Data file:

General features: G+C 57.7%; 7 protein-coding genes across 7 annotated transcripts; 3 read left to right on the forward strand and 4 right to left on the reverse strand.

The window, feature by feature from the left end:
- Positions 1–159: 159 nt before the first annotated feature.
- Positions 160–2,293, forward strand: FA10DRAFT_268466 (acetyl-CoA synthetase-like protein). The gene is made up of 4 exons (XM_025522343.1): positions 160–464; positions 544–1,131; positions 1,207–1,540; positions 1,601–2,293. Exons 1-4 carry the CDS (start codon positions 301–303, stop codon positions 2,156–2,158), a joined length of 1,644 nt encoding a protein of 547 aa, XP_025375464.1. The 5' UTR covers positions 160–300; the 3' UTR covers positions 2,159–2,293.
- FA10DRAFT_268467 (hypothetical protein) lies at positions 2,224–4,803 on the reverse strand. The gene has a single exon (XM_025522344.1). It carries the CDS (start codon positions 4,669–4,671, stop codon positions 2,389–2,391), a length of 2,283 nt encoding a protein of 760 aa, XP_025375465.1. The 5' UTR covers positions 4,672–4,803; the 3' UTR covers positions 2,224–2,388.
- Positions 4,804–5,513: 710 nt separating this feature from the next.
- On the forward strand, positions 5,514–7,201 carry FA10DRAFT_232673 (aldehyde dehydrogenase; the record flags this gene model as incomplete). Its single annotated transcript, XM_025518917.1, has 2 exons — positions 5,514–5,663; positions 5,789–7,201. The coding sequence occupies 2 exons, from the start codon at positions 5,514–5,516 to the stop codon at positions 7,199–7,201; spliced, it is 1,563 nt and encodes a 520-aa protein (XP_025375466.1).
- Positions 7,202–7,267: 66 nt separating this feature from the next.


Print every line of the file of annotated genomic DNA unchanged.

General features: G+C 57.7%; 7 protein-coding genes across 7 annotated transcripts; 3 read left to right on the forward strand and 4 right to left on the reverse strand.

The window, feature by feature from the left end:
- Positions 1–159: 159 nt before the first annotated feature.
- Positions 160–2,293, forward strand: FA10DRAFT_268466 (acetyl-CoA synthetase-like protein). The gene is made up of 4 exons (XM_025522343.1): positions 160–464; positions 544–1,131; positions 1,207–1,540; positions 1,601–2,293. Exons 1-4 carry the CDS (start codon positions 301–303, stop codon positions 2,156–2,158), a joined length of 1,644 nt encoding a protein of 547 aa, XP_025375464.1. The 5' UTR covers positions 160–300; the 3' UTR covers positions 2,159–2,293.
- FA10DRAFT_268467 (hypothetical protein) lies at positions 2,224–4,803 on the reverse strand. The gene has a single exon (XM_025522344.1). It carries the CDS (start codon positions 4,669–4,671, stop codon positions 2,389–2,391), a length of 2,283 nt encoding a protein of 760 aa, XP_025375465.1. The 5' UTR covers positions 4,672–4,803; the 3' UTR covers positions 2,224–2,388.
- Positions 4,804–5,513: 710 nt separating this feature from the next.
- On the forward strand, positions 5,514–7,201 carry FA10DRAFT_232673 (aldehyde dehydrogenase; the record flags this gene model as incomplete). Its single annotated transcript, XM_025518917.1, has 2 exons — positions 5,514–5,663; positions 5,789–7,201. The coding sequence occupies 2 exons, from the start codon at positions 5,514–5,516 to the stop codon at positions 7,199–7,201; spliced, it is 1,563 nt and encodes a 520-aa protein (XP_025375466.1).
- Positions 7,202–7,267: 66 nt separating this feature from the next.